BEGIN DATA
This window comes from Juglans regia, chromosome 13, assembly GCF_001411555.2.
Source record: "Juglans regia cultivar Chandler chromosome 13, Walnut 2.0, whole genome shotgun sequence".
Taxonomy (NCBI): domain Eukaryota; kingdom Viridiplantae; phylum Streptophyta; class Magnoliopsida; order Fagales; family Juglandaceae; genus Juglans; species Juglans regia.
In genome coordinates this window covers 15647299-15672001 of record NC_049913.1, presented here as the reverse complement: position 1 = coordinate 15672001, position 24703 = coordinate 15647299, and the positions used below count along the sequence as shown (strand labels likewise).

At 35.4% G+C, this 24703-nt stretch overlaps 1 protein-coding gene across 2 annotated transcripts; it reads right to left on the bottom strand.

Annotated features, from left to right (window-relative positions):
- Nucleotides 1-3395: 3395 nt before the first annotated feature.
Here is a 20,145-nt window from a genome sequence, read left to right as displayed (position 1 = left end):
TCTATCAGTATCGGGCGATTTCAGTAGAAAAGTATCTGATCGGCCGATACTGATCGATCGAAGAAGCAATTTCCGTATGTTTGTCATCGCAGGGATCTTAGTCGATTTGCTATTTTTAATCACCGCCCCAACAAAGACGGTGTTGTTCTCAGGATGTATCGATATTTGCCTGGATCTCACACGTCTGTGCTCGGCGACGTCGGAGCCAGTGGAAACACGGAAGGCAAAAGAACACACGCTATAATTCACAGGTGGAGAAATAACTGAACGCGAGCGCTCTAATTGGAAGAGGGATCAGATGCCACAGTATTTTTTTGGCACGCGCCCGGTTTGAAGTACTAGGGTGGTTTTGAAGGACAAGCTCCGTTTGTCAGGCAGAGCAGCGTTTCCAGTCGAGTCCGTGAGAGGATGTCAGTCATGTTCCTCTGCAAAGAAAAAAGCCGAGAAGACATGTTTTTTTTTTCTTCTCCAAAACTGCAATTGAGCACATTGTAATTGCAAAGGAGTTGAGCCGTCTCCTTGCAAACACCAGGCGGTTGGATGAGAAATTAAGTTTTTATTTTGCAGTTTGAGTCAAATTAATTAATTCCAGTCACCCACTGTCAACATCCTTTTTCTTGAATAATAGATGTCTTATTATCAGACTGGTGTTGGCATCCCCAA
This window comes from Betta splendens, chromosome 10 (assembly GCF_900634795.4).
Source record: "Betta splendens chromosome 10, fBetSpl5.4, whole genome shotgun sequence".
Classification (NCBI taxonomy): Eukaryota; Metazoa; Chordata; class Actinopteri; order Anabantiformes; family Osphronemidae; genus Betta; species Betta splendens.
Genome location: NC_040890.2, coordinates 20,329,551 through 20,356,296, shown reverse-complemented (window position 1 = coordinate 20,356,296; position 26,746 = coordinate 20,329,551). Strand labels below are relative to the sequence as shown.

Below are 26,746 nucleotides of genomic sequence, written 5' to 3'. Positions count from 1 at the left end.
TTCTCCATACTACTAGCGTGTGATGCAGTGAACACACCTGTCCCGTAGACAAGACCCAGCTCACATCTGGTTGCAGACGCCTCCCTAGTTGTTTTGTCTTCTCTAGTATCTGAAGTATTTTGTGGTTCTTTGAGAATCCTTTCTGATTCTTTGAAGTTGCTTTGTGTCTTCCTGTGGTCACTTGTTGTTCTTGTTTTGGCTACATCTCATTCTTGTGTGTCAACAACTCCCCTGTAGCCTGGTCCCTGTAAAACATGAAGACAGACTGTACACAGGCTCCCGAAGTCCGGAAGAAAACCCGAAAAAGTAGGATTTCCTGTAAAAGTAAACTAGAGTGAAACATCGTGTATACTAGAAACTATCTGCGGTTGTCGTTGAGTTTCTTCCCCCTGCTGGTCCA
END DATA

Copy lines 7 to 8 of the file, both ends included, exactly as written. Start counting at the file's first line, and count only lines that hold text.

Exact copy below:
- Nucleotides 1-3395: 3395 nt before the first annotated feature.
Here is a 20,145-nt window from a genome sequence, read left to right as displayed (position 1 = left end):